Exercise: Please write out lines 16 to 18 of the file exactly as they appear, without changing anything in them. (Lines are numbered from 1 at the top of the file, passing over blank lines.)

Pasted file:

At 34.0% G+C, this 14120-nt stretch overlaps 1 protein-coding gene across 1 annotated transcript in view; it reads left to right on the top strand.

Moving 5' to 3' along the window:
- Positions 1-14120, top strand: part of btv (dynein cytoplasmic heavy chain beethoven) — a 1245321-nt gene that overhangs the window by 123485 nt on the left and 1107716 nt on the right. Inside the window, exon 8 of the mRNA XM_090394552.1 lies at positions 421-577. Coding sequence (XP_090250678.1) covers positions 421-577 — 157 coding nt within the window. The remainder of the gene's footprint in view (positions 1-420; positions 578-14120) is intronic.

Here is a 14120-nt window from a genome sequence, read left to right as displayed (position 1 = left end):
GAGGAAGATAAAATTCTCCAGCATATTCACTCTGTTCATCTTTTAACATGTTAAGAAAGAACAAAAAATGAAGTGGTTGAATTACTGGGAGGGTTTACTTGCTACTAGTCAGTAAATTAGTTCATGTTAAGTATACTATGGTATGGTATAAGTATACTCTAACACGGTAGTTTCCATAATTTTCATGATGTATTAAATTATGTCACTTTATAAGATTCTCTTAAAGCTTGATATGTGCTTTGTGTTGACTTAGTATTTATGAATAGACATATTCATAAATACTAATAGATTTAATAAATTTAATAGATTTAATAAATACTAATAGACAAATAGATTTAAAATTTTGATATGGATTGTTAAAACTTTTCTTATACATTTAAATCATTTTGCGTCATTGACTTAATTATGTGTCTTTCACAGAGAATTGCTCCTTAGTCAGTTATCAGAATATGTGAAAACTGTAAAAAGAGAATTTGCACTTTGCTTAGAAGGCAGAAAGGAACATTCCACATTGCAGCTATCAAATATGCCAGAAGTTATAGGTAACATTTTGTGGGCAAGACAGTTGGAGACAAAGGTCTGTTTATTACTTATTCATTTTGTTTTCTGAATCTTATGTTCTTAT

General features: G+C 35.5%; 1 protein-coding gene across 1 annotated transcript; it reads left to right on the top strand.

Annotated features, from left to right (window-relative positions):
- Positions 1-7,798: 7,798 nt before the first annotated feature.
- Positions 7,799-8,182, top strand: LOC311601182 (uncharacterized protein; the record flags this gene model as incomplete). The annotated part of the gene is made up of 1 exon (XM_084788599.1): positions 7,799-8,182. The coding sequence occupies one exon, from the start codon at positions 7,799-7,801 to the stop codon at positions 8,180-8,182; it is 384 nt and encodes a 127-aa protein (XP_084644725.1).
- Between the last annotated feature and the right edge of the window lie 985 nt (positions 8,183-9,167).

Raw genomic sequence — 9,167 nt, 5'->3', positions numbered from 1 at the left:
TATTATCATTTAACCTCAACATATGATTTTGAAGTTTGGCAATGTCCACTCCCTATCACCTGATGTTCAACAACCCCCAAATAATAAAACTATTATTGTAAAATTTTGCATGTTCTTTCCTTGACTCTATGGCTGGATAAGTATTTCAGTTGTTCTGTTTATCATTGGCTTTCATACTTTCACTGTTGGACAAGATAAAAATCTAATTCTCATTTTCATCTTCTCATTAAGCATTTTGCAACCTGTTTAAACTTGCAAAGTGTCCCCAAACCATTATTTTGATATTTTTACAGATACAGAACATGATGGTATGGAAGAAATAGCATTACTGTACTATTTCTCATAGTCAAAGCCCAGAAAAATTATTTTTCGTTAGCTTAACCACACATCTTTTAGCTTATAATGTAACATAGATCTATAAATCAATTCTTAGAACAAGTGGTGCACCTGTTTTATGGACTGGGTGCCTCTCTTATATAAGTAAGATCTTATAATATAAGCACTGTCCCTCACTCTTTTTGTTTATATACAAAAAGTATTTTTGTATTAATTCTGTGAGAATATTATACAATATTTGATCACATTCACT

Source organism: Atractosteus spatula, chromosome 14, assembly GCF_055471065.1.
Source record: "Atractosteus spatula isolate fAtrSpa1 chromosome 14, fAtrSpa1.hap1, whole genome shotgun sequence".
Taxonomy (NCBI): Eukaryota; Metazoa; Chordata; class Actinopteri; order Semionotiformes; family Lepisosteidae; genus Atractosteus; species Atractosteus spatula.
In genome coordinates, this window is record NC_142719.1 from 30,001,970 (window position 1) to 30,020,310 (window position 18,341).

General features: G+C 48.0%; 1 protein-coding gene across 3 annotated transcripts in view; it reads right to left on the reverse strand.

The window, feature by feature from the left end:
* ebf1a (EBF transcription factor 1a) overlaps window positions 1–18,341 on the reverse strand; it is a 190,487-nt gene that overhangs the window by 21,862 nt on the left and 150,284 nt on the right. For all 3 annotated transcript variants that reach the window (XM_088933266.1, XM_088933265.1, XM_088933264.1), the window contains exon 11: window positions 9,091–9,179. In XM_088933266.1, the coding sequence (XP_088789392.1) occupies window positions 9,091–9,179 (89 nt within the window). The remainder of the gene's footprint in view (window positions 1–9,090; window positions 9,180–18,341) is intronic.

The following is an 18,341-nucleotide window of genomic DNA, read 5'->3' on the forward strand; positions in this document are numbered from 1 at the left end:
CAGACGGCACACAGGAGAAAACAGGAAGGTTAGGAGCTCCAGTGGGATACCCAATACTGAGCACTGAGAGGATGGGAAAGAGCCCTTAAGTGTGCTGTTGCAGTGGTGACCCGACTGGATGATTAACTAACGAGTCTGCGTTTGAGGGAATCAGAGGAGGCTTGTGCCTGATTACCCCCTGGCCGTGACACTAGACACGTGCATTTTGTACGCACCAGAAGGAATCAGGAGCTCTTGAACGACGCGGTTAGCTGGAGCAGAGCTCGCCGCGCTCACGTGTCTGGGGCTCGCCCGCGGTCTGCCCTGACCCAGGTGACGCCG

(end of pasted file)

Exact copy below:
In genome coordinates, this window is record NC_142719.1 from 30,001,970 (window position 1) to 30,020,310 (window position 18,341).

General features: G+C 48.0%; 1 protein-coding gene across 3 annotated transcripts in view; it reads right to left on the reverse strand.

The window, feature by feature from the left end: